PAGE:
as the value othls part ot the property affected bears to t:be value of the whole. But an adjustment made at the end of the voyage. If valid there. Is valid anywhere." , "Sec. 1917. Unless there is an express contract in writing, flxing a different rate. interest is payable on all moneys at the rate of seven per cent. per annum after they become due, on any instrument of wril:ing. except a judgment, and on moneys lent. or due on any settlement of account, from the day on which the balance is ascertained. and on moneys received to the use of another and detained from him. In the computation of interest 'for a period less than a year. three and sixty days are deemed to constitute a year."
The argument for the appellant is that, while there is not an express agreement in the policy as to the form and manner by which the amounts due from the several contributory interests, or that of the underwriters who have taken risks on those interests, should be ascertained, the state statute quoted points out how this shall be done, and that the libelant was bound to observe the provisions of that statute, and that, if it did not, it was its fault, and not that of the respondent; that an average statement is in the nature of a statement of an account rendered, which account must be settled, and the balance ascertained; and that the word "ascertained" imports, ex vi termini, certainty, and that it was for the assured to fix definitely the amount due from the interests underwritten by the insurer, before which time no interest could properly accrne. All this may be true enough in a suit pending in a court of the state to which the state statute would apply. But that statute is inapplicable to a court of admiralty.
"In the exercise of their admiralty and maritime jurisdiction." says Justice Story in the case of The Chusan. 2 Story. 455, Fed. Cas. No. 2,717. "the courts of the United States' are eXclusively governed by the legislation of congress. and. in the absence thereof. by the general principles of the maritime law. The states have no right to prescribe the rules by which the courts of the United States shall act, nor the jurisprudence which they shall administer. If any other doctrine were established, It would amount to a complete surrender of the jurisdiction of the courts of the United States to the fluctuating policy and legislation of the states. If the latter have a right to prescribe any rule, they have a right to prescribe all rules; to limit. control. or bar suits in the national courts. Such a doctrine has never been supported, nor has It for a moment been supposed to exist, at least so far as I have any knowledge, either by any state court or national court within the whole Union. For myself, I can only say that during the whole of my judicial life I have never, up to the present hour, heard a single doubt breathed upon the subject. · · * The admiralty jurisdiction covers the whole maritime law applicable to the case in judgment. without the slightest dependence upon or connection with the local jurisprudence of the state on the same subject. The subject-matter of admiralty and maritime law Is withdrawn from state legislation. and belongs e.s:clusively to the national government and its proper functionaries."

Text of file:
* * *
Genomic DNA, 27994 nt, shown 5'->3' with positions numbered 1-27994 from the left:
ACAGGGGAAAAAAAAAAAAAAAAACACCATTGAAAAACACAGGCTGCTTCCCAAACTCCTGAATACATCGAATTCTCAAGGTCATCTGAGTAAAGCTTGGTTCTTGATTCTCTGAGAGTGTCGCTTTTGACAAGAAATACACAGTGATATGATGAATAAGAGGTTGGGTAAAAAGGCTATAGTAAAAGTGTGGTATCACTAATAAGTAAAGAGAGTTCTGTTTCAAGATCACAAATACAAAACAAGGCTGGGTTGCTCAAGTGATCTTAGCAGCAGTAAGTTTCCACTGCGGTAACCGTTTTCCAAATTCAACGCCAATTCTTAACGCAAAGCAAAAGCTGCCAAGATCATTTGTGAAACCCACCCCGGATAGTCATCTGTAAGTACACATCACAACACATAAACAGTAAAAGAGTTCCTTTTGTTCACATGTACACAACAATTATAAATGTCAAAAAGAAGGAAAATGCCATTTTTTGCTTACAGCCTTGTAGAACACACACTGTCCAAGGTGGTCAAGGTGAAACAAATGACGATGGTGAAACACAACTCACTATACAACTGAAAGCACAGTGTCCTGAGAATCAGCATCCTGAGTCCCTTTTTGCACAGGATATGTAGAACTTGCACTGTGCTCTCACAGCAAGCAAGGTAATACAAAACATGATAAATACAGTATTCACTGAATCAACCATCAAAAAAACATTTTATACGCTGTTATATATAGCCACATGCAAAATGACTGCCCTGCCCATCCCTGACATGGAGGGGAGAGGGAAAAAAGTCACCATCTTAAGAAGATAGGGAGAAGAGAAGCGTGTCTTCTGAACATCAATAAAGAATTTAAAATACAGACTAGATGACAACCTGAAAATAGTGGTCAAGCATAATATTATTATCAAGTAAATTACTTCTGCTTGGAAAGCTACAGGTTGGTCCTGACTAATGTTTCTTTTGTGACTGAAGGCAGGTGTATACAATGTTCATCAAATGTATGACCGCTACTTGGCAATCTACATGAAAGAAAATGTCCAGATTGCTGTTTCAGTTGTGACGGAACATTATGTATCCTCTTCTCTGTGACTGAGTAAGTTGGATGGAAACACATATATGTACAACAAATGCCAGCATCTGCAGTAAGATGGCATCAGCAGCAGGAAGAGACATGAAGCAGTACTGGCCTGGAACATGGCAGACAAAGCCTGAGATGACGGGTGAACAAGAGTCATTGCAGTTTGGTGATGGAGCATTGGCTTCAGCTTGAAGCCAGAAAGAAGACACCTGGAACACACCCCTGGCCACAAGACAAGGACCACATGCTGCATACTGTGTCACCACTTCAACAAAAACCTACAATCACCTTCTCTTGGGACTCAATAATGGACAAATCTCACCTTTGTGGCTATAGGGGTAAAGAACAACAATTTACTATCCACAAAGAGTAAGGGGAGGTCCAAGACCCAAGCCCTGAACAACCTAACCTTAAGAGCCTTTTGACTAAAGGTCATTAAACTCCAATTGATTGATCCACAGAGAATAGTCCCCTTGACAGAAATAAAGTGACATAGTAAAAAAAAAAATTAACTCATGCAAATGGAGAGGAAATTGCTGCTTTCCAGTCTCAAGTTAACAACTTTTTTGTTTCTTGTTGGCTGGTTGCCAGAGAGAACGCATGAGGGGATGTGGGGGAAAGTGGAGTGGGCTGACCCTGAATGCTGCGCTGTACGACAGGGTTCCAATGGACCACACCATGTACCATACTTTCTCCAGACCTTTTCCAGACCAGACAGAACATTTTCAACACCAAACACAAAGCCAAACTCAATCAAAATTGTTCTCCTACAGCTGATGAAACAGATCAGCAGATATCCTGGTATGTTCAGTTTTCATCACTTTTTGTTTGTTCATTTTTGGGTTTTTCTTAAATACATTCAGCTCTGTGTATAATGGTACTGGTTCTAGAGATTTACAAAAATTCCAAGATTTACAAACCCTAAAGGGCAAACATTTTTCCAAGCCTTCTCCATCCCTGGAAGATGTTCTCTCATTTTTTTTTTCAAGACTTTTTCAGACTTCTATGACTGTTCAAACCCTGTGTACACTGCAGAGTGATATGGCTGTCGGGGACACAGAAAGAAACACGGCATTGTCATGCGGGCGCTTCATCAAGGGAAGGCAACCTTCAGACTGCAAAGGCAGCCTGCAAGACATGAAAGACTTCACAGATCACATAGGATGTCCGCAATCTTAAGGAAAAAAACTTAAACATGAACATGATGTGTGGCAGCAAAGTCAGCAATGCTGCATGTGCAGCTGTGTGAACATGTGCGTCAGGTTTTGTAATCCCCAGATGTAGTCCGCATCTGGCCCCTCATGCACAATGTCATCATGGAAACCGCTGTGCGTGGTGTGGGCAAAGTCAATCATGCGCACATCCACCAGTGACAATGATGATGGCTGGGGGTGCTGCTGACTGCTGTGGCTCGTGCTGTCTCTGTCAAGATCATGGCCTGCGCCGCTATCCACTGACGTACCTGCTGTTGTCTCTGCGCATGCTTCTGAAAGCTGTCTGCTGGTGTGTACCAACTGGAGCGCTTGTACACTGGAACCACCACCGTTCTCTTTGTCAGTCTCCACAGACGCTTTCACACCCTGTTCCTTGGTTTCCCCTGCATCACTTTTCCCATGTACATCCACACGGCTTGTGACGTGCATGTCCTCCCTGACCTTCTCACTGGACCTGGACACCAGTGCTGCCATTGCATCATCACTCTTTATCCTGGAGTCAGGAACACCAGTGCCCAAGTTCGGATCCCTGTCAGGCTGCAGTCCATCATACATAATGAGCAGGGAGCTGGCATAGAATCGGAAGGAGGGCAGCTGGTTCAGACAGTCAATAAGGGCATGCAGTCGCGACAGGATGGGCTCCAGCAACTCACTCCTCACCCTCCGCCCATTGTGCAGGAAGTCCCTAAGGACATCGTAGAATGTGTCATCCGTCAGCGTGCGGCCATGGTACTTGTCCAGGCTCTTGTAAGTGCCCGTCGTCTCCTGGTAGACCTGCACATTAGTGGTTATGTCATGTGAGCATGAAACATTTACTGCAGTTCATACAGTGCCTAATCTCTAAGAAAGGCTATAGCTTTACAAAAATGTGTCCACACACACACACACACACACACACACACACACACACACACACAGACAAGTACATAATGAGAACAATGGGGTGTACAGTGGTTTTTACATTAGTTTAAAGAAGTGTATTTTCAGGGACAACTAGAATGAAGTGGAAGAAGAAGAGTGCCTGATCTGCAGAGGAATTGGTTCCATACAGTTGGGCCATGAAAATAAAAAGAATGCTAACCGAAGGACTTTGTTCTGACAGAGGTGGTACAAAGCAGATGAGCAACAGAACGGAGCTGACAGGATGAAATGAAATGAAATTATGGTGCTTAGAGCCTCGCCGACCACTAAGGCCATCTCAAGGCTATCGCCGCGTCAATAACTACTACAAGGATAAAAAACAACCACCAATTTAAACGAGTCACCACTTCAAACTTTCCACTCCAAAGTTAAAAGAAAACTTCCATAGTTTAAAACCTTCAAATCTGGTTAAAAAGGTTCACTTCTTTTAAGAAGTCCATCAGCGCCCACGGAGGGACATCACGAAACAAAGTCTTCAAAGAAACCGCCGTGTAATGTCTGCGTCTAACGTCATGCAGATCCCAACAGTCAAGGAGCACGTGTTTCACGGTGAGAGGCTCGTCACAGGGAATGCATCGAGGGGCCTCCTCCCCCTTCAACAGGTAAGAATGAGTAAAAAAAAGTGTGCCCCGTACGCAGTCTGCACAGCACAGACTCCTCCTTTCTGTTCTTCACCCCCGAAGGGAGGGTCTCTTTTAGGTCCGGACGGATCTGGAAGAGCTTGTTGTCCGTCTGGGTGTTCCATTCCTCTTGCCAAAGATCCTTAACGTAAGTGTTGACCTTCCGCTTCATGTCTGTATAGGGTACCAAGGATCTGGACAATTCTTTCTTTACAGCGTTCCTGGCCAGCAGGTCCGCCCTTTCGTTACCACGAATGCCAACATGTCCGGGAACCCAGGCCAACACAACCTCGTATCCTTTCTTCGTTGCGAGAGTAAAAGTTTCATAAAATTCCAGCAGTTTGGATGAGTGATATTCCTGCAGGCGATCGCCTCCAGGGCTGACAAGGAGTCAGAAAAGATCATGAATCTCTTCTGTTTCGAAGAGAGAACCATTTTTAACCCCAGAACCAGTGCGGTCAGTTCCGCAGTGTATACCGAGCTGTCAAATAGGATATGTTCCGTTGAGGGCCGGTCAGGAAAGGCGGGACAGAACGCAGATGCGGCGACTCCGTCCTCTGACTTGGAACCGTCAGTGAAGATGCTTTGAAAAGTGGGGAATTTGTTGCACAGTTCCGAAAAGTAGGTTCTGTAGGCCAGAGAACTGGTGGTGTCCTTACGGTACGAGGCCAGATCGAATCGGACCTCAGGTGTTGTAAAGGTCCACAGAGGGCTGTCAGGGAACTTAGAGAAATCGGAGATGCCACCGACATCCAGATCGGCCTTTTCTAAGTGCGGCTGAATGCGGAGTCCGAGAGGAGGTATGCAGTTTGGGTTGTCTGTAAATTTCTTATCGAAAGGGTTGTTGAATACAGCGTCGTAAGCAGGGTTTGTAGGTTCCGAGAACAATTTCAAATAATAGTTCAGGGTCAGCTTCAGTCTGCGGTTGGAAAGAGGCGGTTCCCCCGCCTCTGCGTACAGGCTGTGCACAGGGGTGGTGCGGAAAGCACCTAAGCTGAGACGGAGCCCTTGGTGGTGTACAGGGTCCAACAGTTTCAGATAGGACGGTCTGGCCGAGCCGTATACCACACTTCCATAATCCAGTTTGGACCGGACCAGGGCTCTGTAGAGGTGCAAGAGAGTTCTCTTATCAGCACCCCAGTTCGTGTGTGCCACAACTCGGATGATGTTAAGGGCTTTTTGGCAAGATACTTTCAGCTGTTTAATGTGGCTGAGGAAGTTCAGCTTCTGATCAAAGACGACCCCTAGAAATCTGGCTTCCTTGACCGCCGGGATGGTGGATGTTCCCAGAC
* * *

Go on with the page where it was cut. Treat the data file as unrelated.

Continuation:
rn The New York v. Rea, 18 How. 223, the supreme court, in speaking of a statute of the state of New York in respect to shipping, said:
"This is a rule ot navigation prescribed by the laws ot New York, and is doubtless binding. upon her own courts. but cannot regJllate the decisions of the federal courts administering general admiralty law. They can be governed only by the principles peculiar to that system as generally recognized In marItime countries. modified by acts of congress. Independently ot local legislation."
See, also, The Selah, 4 Sawy. 40, Fed. Cas. No. 12,636; Watts v. Camors, 10 Fed. 148; The Kate Tremaine, 5 Ben. 60, Fed. Cas. No.
That a marine insurance contract is a maritime contract is not open to question. Insurance Co. v. Dunham, 11 Wall. 1. The propriety of the action of the court below in allowing interest upon the amount found to be due the appellee upon the policy of insurance in question is, therefore, to be tested by the rules applicable to courts of admiralty. One of the admiralty rules prescribed by the supreme court is as follows: ''In cases in admiralty, damages and interest may be allowed if specially directed by the court." Rule 23. This leaves the matter of interest to the sound discretion of the court. The circumstances of the present case satisfy us that it was wisely and justly exercised in the present instance by the court below. The case would be very different if the appellant had tendered to the appellee the amount it, in effect. admitted to be due from it under the policy, but at no time prior to the decision of the court below did it do so. The appellant had, of course, the right to contest the amount claimed from it; but surely it ought to have offered to pay the amount it admitted to be due. Instead of doing so, it withheld from the appellee for nearly seven years what it admitted was justly due from it; and at the end of a costly litigation, extending through that long period, the result of which showed that there was a difference of only $43.60 between the amount originally demanded by the appellee and that actually due from the appellant, contends that the small difference found and adjudged by the court below to exist deprived the assured of the right to interest on the proper amount from the date when it should have been paid or tendered. We are of opinion that the court below was clearly right in rejecting that contention, and in allowing the appellee interest from July 23, 1889, on the amount found to -be due from the appellant under the policy sued on. The judgment is affirmed.
THE SANDFIELD. AMERICAN SUGAR-REFINING CO. v. THE SANDFIELD. (District Court, S. D. New York. February 27. 1897.)
DAMAGE TO CARGO-BROKEN RIVET-SEA PEHH,S.
At the close of a stormy voyage on which a steel steamer was damaged about her decks, had her wheel chains parted, and her propeller shaft fractured by heavy seas, a leak was discovered around a rivet in the after port bilge. Three-sixteenths of an inch of the outer end of the rivet was gone; the end of the remaining part showed evidence of fracture. This bilge had been sounded daily before the heavy weather began, and had been opened and cleaned by the crew before the loading of the cargo. No water was entering it at such times. Held, upon evidence of similar loss of rivet heads in previoos cases, from excessive vibration through the racing of the propeller in rough weather. that the rivet was fractured by that cause, which was a peril of the sea. The cylindric part of the broken rivet was somewhat oblique to the plane of the inner head, showing that the holes in the overlapping plates through which it had been driven when hot were not perfectly true. Both heads
SAME-SEAWORTHINESS-INEQUALITY TN STRICNGTH OF RIVETS.